Table 3. Correlations of covariates with RQ expression values in excellent lithium responders.


Synapsin II shows cell-type specific response to lithium treatment in neuroblastoma cells

Since our previously reported brain expression results [26] were from homogenate tissue brain extracts, we set out to investigate a possible cell-type-specific effect of lithium treatment. As such, we used three cell lines representing neurons (SK-N-AS), glial cells (U-118 MG) and embryonic kidney cells as a non-central nervous system cell control (HEK293). In order to detect concentration-specific effects, three different concentrations of treatment (LiCl) or vehicle (NaCl) were used: 0.5 mM, 1.0 mM, and 2.0 mM – the values represent lower and higher ends of the therapeutic concentrations of lithium used clinically. SYN2a demonstrated a significant 33% increase in expression when treated with LiCl compared to vehicle at both of the two higher treatment concentrations: 1.0 mM and 2.0 mM (P = 0.001 and 0.035, respectively) in the neuronal cell line (Figure 2). A similar data set was collected for the SYN2b variant, but this had no significant change in expression in any of the conditions tested (Figure 3), suggesting that our findings are specific to SYN2a.


Figure 2. Cell lines expression for SYN2a.

Expression in (A) HEK293 embryonic kidney cells, (B) SK-N-AS neuroblastoma cells, and (C) and U-118 MG glioblastoma/astrocytoma cells for the Synapsin IIa variant compared to GAPDH. P-values depicting the mean differences between 3 independent experiments for each cell line at each of the 3 treatment concentration of either lithium or vehicle (0.5 mM, 1.0 mM, and 2.0 mM).


Figure 3. Cell lines expression for SYN2b.

Expression in (A) HEK293 embryonic kidney cells, (B) SK-N-AS neuroblastoma cells, and (C) and U-118 MG glioblastoma/astrocytoma cells for the Synapsin IIb variant compared to GAPDH. P-values depicting the mean differences between 3 independent experiments for each cell line at each of the 3 treatment concentration of either lithium or vehicle (0.5 mM, 1.0 mM, and 2.0 mM).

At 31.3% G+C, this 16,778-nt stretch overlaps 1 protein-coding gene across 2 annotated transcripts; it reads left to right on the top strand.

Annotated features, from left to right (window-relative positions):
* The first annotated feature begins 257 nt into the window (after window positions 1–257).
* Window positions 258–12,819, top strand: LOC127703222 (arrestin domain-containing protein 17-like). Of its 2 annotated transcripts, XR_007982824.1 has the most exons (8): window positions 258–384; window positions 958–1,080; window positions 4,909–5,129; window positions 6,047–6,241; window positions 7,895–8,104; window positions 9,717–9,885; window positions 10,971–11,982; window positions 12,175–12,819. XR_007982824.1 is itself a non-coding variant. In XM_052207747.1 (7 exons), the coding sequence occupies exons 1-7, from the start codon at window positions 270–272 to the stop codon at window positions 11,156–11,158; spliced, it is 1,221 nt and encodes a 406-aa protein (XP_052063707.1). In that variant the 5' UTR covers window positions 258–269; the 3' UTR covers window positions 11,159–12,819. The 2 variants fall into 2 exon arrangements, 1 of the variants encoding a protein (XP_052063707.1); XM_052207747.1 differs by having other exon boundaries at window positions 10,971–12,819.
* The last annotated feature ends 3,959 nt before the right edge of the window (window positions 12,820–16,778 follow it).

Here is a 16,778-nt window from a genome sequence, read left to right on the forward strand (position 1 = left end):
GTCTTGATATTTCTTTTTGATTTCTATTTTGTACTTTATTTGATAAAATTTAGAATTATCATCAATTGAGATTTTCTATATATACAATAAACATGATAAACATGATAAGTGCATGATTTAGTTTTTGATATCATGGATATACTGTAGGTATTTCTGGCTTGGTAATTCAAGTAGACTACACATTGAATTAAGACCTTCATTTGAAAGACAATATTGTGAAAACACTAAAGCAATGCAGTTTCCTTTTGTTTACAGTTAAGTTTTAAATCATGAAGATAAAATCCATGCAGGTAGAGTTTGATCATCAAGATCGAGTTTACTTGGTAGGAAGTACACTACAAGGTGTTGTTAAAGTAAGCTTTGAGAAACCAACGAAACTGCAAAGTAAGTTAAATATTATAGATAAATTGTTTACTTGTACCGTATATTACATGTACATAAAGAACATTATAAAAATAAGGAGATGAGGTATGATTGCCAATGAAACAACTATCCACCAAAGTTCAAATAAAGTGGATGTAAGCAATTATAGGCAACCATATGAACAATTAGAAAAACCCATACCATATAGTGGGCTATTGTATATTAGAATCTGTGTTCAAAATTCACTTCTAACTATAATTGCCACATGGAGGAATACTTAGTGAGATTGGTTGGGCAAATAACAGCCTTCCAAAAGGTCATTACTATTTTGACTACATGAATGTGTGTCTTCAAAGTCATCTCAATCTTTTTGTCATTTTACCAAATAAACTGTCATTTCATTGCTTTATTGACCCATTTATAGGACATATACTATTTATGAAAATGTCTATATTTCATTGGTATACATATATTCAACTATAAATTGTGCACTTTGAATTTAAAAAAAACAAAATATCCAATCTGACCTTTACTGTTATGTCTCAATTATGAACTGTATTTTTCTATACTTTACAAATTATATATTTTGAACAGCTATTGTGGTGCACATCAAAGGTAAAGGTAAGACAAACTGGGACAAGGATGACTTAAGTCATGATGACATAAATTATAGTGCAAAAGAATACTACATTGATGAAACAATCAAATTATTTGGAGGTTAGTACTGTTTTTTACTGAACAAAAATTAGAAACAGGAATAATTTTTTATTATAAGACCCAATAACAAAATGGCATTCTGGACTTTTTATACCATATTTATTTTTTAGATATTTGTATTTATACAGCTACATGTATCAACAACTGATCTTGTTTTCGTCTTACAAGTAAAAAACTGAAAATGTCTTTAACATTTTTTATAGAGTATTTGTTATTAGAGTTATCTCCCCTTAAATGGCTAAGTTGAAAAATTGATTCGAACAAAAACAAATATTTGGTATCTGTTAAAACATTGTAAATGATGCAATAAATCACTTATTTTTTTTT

Synapsin II is a candidate gene that was originally identified through a linkage study of Li-responsive BD families. This gene was also shown to be dysregulated in the post-mortem brains of patients with BD as compared to psychiatrically healthy controls in the same study [26]. Thus, we were interested to investigate the effect of Li treatment on the expression of this gene. We did so in the genetic context of the disorder by treating with Li monotherapy Epstein-Barr virus-transformed lymphoblastoid cell lines from BD patients characterized as excellent Li-responders or non-responders, as well as healthy controls with no history of psychiatric disorders. We found that the pattern of expression was significantly different in Li-responders compared to both non-responder BD patients as well as controls. However, the direction of change of expression was not uniform across subjects (Figure 1), resulting in no overall mean differences between groups. These data suggest that Li modulates SYN2 expression in a way that is specific to Li-responders, possibly reflecting significant genetic heterogeneity.

The relevance of SYN2 expression in peripheral cells compared to the central nervous system in BD patients is not clear from our findings, particularly since we saw no mean differences between Li-responders, non-responders, and controls. It is however clear from the literature that the gene is expressed, though at more basal levels, in lymphoblasts as well as many other cell types. Despite their peripheral origin, studying transformed LCLs offers the benefit of performing in vitro assays on cells from patients and studying putative factors in their endogenous expression context. However, results from these experiments should be considered with a level of scepticism, as the relevance of SYN2 expression in this cell type is unclear.